How Long Can You Have A Bridging Loan?
Bridging loans and other forms of development finance are used by many property investors and even individual home buyers as an alternative to a mortgage when buying a residential property. Although they can be used in place of a mortgage, they are not the same thing. Bridging loans are offered for a far shorter length of time – so how long can you have a bridging loan?
How long is a bridging loan?
A bridging loan typically lasts 12 months or less. Most bridging loans are repaid in full within six to nine months. This typically happens when contracts are exchanged or when a long-term mortgage is secured.
The exact length of your bridging loan will depend on its type.
There are two types of bridging loan: an open loan and a closed loan. A closed loan has a defined exit date on or before which the loan will be repaid in full. This loan is less risky and will usually cost less. An open loan, on the other hand, does not have a defined end date. The borrower will only be able to estimate as to when they can pay back the loan. These are naturally riskier and come with higher costs.
The implications of a short-term loan
Whether you are using a bridging loan for property development or to fund a purchase, it is important to be aware of the implications of the short length of the loan.
Your property is used as security
Because bridging loans are short, lenders will not normally be interested in your income or even your credit history when it comes to finalising the loan. They don’t have to worry about you being able to pay back the loan over thirty years. Instead, they take property as security. Just because your property is secured doesn’t mean that the lender wants to take it, however. That’s why you will need to be able to show a suitable and achievable exit strategy before you can complete on the loan.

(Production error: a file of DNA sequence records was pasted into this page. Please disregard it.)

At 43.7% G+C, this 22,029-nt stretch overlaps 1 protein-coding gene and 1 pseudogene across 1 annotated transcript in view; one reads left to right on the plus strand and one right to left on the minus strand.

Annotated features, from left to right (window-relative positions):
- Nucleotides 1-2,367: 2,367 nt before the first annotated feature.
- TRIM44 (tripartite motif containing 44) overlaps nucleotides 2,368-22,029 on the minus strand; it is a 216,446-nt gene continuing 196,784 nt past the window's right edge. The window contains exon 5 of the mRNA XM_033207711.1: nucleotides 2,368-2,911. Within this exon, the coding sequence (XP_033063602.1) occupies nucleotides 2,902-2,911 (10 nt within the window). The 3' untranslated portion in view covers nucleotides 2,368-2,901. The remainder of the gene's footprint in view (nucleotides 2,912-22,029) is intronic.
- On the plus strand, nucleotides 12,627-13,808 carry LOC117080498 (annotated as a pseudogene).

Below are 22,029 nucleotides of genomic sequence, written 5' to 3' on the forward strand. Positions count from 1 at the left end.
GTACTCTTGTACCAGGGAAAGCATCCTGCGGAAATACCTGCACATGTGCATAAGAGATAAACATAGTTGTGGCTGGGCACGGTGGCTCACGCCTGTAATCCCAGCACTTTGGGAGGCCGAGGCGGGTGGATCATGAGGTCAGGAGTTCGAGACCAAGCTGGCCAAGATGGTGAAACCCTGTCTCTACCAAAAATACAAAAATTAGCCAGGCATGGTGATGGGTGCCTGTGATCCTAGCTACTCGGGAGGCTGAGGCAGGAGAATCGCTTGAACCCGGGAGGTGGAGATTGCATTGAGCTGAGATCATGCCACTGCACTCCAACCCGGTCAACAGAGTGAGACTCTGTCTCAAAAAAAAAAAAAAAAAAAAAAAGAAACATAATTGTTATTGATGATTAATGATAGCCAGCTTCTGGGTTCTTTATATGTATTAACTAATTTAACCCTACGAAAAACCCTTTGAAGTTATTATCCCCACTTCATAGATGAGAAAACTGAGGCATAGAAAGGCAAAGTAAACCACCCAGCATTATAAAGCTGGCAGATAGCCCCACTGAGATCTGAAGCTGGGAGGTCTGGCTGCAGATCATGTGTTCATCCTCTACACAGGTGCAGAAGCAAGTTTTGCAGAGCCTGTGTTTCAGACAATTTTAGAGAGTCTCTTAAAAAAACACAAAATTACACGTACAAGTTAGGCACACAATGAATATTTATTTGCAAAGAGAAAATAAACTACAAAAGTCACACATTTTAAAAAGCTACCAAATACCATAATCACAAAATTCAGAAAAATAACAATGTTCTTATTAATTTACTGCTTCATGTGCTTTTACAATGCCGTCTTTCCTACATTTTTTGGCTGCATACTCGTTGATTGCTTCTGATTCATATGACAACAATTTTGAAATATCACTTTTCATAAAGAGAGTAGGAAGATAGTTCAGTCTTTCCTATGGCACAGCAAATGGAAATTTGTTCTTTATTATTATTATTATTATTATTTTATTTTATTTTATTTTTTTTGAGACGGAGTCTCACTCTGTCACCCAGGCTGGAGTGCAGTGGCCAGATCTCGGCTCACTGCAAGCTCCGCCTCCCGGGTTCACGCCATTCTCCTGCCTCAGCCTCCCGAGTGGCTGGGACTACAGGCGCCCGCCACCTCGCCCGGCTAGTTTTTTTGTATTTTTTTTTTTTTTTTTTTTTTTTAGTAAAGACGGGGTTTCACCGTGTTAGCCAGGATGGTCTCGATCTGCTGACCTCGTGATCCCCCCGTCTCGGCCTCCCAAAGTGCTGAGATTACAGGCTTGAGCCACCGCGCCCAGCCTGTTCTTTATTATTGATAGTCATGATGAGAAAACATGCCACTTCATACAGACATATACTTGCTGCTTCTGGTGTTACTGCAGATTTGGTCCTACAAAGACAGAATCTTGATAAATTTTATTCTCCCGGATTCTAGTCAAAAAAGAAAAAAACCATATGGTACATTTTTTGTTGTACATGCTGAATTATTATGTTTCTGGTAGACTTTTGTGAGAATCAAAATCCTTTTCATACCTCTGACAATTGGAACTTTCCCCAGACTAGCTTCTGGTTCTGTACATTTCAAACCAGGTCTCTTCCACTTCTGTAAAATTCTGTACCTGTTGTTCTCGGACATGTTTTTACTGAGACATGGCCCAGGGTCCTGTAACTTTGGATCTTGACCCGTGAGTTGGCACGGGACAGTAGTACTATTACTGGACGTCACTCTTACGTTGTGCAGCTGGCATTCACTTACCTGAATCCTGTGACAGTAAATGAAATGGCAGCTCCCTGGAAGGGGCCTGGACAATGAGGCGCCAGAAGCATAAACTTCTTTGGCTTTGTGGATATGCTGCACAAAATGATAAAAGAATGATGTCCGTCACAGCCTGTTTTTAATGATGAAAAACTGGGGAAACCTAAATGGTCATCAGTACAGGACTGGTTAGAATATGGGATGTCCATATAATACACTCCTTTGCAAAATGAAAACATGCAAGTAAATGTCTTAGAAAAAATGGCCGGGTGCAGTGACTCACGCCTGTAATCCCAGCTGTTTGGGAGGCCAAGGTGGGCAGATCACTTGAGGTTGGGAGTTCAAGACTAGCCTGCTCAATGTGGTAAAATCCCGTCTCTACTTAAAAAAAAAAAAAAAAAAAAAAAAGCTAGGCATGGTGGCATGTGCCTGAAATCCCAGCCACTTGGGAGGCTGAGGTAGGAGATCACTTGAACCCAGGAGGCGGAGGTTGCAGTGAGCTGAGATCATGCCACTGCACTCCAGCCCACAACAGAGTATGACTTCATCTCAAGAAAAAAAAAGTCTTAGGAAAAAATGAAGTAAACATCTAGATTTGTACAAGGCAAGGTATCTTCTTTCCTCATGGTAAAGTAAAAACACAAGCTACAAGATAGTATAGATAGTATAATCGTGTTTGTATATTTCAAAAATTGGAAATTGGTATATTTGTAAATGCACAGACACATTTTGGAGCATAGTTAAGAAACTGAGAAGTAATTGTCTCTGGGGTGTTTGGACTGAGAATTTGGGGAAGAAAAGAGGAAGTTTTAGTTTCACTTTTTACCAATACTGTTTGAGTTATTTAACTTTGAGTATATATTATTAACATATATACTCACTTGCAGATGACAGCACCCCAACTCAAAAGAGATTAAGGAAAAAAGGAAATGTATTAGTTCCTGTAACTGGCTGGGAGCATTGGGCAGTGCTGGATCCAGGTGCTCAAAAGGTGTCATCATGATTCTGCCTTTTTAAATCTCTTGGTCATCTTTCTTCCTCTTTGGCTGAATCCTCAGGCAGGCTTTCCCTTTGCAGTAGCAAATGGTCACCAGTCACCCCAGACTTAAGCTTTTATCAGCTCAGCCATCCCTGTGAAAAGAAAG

Interest rates are higher
Because bridging loans are much shorter than mortgages, the interest rate is typically higher. Rather than paying 3% a year, some bridging lenders will charge 8% a year in interest payments. The important thing to note, however, is that the interest rates on bridging loans are paid monthly and not annually. So even though interest rates are higher, they are paid for a much shorter period of time. This is why it is important to calculate the total cost of a loan, rather than simply look at the interest rate.
There are typically more fees
Again, because bridging lenders are more flexible when it comes to the people they lend to and because they don’t have as long to collect interest, bridging loans typically come with more fees than other types of loans. These can include an arrangement fee, an exit fee, legal fees and interest charges.
If bridging loans are so short, when do people use them?
Bridging loans are typically used by property developers who do not want to borrow for years and years. In most cases, they only need a quick injection of funds to bridge the gap until a house is sold or to fund renovations. Both situations only take a few months and, as a result, a short-term bridging loan makes for a great solution.
But that’s not all they are used for. Many people who have poor credit or who need quick access to cash in order to secure a great deal will leverage a bridging loan with a view to securing a standard mortgage with longer terms at a later date. So, once the bridging loan has been secure and you have purchased a property, you have several months to get a mortgage in place. Once that has been secured, you can then pay back the bridging loan in full.
Despite the short-term nature of bridging loans, there are still risks to consider. Make sure that you find an authorised and regulated lender that you can trust.
If you are considering bridging finance as a short-term solution, complete the form below to find out more about how we can help.
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